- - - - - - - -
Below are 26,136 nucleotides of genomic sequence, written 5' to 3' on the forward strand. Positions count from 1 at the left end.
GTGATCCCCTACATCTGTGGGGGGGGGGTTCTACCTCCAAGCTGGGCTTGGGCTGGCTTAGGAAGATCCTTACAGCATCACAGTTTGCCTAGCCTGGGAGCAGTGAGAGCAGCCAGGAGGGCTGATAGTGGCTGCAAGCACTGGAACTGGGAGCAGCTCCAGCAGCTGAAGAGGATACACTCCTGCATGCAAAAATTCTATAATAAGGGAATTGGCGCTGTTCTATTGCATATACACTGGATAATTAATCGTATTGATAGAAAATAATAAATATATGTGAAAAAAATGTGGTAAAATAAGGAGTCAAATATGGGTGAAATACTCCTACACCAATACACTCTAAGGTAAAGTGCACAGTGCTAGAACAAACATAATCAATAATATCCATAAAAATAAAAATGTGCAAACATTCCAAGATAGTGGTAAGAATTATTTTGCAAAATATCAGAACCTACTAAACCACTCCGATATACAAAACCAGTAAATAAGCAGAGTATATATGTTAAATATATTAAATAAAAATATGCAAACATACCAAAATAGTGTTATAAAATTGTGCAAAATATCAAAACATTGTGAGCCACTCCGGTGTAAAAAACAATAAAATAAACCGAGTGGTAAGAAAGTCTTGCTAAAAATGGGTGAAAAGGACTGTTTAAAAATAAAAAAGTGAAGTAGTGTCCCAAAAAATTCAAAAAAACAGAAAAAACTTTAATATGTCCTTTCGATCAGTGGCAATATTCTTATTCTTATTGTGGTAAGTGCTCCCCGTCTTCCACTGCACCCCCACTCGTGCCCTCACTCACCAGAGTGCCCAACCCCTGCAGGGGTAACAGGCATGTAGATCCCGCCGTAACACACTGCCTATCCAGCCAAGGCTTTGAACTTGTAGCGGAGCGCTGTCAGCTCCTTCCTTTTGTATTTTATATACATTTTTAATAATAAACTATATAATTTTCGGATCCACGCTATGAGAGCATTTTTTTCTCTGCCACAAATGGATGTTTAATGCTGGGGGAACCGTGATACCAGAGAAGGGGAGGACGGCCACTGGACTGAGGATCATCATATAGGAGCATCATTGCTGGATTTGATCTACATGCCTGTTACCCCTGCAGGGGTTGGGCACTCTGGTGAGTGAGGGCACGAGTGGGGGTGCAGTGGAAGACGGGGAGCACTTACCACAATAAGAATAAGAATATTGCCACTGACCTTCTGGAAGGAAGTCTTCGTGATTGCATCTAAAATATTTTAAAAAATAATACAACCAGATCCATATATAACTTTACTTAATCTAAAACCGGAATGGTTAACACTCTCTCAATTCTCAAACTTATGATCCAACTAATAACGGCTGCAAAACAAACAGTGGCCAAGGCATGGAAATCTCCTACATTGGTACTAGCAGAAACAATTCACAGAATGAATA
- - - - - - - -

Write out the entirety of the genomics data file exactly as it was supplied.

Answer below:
Below are 26,136 nucleotides of genomic sequence, written 5' to 3' on the forward strand. Positions count from 1 at the left end.
GTGATCCCCTACATCTGTGGGGGGGGGGTTCTACCTCCAAGCTGGGCTTGGGCTGGCTTAGGAAGATCCTTACAGCATCACAGTTTGCCTAGCCTGGGAGCAGTGAGAGCAGCCAGGAGGGCTGATAGTGGCTGCAAGCACTGGAACTGGGAGCAGCTCCAGCAGCTGAAGAGGATACACTCCTGCATGCAAAAATTCTATAATAAGGGAATTGGCGCTGTTCTATTGCATATACACTGGATAATTAATCGTATTGATAGAAAATAATAAATATATGTGAAAAAAATGTGGTAAAATAAGGAGTCAAATATGGGTGAAATACTCCTACACCAATACACTCTAAGGTAAAGTGCACAGTGCTAGAACAAACATAATCAATAATATCCATAAAAATAAAAATGTGCAAACATTCCAAGATAGTGGTAAGAATTATTTTGCAAAATATCAGAACCTACTAAACCACTCCGATATACAAAACCAGTAAATAAGCAGAGTATATATGTTAAATATATTAAATAAAAATATGCAAACATACCAAAATAGTGTTATAAAATTGTGCAAAATATCAAAACATTGTGAGCCACTCCGGTGTAAAAAACAATAAAATAAACCGAGTGGTAAGAAAGTCTTGCTAAAAATGGGTGAAAAGGACTGTTTAAAAATAAAAAAGTGAAGTAGTGTCCCAAAAAATTCAAAAAAACAGAAAAAACTTTAATATGTCCTTTCGATCAGTGGCAATATTCTTATTCTTATTGTGGTAAGTGCTCCCCGTCTTCCACTGCACCCCCACTCGTGCCCTCACTCACCAGAGTGCCCAACCCCTGCAGGGGTAACAGGCATGTAGATCCCGCCGTAACACACTGCCTATCCAGCCAAGGCTTTGAACTTGTAGCGGAGCGCTGTCAGCTCCTTCCTTTTGTATTTTATATACATTTTTAATAATAAACTATATAATTTTCGGATCCACGCTATGAGAGCATTTTTTTCTCTGCCACAAATGGATGTTTAATGCTGGGGGAACCGTGATACCAGAGAAGGGGAGGACGGCCACTGGACTGAGGATCATCATATAGGAGCATCATTGCTGGATTTGATCTACATGCCTGTTACCCCTGCAGGGGTTGGGCACTCTGGTGAGTGAGGGCACGAGTGGGGGTGCAGTGGAAGACGGGGAGCACTTACCACAATAAGAATAAGAATATTGCCACTGACCTTCTGGAAGGAAGTCTTCGTGATTGCATCTAAAATATTTTAAAAAATAATACAACCAGATCCATATATAACTTTACTTAATCTAAAACCGGAATGGTTAACACTCTCTCAATTCTCAAACTTATGATCCAACTAATAACGGCTGCAAAACAAACAGTGGCCAAGGCATGGAAATCTCCTACATTGGTACTAGCAGAAACAATTCACAGAATGAATA